On the other side of the ball for Houston Banditos Scout, utility player Trey Rucker (2021, Boerne, Texas) scorched two balls to his oppo gap for triples. Rucker has high projectables with quick hands, quick feet, and has the ability to play just about everywhere on the diamond. At the plate, he starts with his hands high and forward and uses a forward and back bat wag pre-pitch. He then takes his hands a great distance down and back in what is a very quick looking load, and simply lifts and puts down his front foot. Rucker does a great job of having his backside lead in his swing, and he creates a strong amount of tension between his upper and lower half. He stays extremely tall on his back side, helping his barrel to get on plane quickly and extend flat through the zone. His swing and his game have a Curtis Granderson type feel to them. Rucker has plus speed on the base paths as well and won’t find himself uncommitted for much longer if he keeps swinging it the way he is right now.



To cap off day two, Performance Baseball Texas defeated Banditos Scout Team 15U in the 15U division, 8-3. Left fielder Trenton Lape (2023, Bossier City, La.) went 1-for-3 on the day with a walk. In left field, he made an over-the-shoulder catch on the run on a ball that should have been a double into the left center gap. His initial route was poor but showed athleticism and awareness by adjusting to the ball, covering ground, and ultimately making the play. In the box, Lape has an upright conventional stance with a toe tap timing mechanism. He really gets through with his backside as his back-foot lifts off the ground through contact. He possesses strong hands, great shoulder rotation, and creates consistent backspin. His bat speed is promising to the naked eye. All around a projectable young outfielder.  

-Connor Spencer

Eugene Williams (2021, Marion, Texas) is a young, projectable 6-foot-3 righthanded pitcher that showed poise and mound presence during his outing for the Bay Area Bombers. He had a high three-quarters arm slot, a long arm circle in the back and a loose, quick arm. His delivery had some funk, when repeated, had a downhill finish that created good plane, while being consistently low in the strike zone. Williams showcased a two-pitch mix consisting of a fastball that was 82-85 mph, touching 88 mph, and flashed a slider that had late break at 72-76 mph. Williams has plenty of room to fill out his tall, athletic frame. Currently a thrower, he projects well and should continue to add velocity and command as he matures.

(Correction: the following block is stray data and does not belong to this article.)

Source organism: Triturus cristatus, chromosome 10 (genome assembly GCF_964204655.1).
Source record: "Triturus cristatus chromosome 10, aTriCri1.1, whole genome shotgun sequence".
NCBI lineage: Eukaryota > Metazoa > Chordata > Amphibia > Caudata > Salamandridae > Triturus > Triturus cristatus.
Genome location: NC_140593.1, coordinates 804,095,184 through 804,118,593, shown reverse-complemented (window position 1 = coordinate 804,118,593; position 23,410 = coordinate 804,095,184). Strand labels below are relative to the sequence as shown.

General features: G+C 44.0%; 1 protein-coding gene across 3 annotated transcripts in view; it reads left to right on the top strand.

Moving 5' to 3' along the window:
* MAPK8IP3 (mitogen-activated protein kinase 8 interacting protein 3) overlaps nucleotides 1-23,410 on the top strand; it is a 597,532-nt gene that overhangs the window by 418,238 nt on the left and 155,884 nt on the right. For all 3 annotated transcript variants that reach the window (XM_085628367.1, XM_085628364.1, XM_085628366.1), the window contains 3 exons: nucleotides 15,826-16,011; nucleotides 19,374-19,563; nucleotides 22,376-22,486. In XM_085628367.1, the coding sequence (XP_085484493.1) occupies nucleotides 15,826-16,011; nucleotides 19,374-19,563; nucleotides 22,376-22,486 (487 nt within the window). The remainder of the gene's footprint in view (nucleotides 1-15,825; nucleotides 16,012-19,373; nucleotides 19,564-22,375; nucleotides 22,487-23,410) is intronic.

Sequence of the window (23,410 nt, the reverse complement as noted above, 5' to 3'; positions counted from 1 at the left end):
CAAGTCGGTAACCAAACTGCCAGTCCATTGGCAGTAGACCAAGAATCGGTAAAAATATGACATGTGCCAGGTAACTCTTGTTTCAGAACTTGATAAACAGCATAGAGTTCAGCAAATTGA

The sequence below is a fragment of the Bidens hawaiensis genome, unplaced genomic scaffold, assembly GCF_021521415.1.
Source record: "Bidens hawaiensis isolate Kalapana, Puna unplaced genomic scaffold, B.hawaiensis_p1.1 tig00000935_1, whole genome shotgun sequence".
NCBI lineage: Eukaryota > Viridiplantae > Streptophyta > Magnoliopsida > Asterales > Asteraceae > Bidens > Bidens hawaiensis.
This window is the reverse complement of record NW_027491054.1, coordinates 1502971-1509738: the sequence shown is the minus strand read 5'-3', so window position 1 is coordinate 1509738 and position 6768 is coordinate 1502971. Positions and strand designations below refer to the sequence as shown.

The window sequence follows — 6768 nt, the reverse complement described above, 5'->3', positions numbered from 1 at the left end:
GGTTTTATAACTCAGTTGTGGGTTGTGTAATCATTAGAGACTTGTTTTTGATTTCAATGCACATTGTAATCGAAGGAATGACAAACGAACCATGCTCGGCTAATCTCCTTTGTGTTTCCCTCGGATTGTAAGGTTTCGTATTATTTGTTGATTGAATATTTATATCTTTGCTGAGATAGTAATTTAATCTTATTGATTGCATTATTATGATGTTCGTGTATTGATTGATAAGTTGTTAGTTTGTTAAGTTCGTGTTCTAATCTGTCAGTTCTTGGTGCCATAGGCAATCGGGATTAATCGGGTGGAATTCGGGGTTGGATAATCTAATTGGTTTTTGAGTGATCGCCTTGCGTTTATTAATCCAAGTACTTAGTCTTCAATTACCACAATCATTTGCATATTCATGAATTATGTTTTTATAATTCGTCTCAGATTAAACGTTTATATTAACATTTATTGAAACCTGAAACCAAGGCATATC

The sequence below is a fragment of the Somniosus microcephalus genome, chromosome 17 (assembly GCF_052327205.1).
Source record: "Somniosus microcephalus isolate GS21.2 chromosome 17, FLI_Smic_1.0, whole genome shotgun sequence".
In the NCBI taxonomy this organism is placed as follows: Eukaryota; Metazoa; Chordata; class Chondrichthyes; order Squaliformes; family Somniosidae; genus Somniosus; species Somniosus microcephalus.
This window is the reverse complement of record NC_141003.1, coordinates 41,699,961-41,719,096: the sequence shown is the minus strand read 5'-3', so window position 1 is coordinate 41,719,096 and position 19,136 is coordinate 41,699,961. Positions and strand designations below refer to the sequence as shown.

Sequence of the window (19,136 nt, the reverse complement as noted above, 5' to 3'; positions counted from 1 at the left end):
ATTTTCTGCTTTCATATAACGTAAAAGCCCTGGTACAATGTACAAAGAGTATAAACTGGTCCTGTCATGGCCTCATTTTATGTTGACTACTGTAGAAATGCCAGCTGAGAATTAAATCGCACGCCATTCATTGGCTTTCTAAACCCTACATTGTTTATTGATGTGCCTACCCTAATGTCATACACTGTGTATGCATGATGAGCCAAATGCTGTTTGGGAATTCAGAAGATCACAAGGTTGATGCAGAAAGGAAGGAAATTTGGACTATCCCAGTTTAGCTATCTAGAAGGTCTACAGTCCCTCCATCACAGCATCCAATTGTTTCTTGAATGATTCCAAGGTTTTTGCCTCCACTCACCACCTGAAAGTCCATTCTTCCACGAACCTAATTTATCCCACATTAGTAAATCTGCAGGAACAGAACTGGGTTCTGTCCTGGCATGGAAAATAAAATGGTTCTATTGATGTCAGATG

Texas A&M commit Tyler Lee (2021, Hallsville, Texas) is a 6-foot-3, athletic framed first baseman for Performance Baseball Texas 16U, who has plenty of room to fill out his already projectable body. At the plate he has a wide base, high hand set with a high back elbow, advanced bat speed and slight lift in his swing. He transferred his weight well, created hard contact and showed good feel for the barrel. In his second at-bat of the day, he crushed a ball to the center field wall for a double. He is ranked nationally as the No. 7 2021 first baseman in the country, Lee could be a versatile threat defensively down the road, he has quick feet, soft hands with solid arm strength that fits several positions on the field.  



Raffi Gross (2021, Pearland, Texas) is a lean-framed center fielder for Los Tigers 2021. He is 6-foot-3, quick-twitch athlete who flashed range in center field, a quick first step and good reads off the bat. He showed off his range by making a diving grab in the right-center field gap that stopped multiple runs from scoring. His arm is playable, with above-average arm strength and carry on his throws that will improve as he matures. Gross stands at the plate with a wide base, a high back elbow and slight bat wiggle. He showcased extremely quick hands with a gap-to-gap approach, barrel awareness with regular, hard contact. The young prospect should continue to project well with added strength as he matures.



5-foot-11, 210-pound David Jeon (2021, Coppell, Texas) is a righthanded pitcher for Dulins Dodgers-Godwin. Pitching primary out of the stretch, he had a high three-quarters arm slot, quick arm and a smooth, drop-and-drive delivery. He worked his fastball efficiently arm-side in the mid-80s with some angle, an 11-to-5 curveball in the low-70s, and a straight changeup at 73 mph. Jeon projects well on the mound and should continue to add velocity as he adds more strength to his large frame.

Sai Campos (2021, Alice, Texas) started on the mound for Banditos Scout Team 15U. He has a medium frame with an athletic, lean build. The righthanded pitcher has a high three-quarters arm slot, a quick arm and good downhill angle on his fastball that sat 83-85 mph. He flashed a 12-to-6 curveball that he was able to throw in any count at 68-73 mph. His delivery started with a small step into a high hand gather and leg kick that raised above the belt. He worked quick to the plate out of the stretch and controlled the running game well. Campos projects for much more down the road, he should add more strength to his frame, allowing his velocity to continue to rise.

Magnus Miller (2021, Corpus Christi, Texas) came in out of the bullpen for Banditos Scout Team 15U. He has a quick arm with a max effort delivery, good separation and utilizes his lower half. His fastball ranged from 83-89 mph and flashed a 12-to-6 curveball at 74 mph. Miller will project well with added command that should improve over time.

-Andrew Jenkins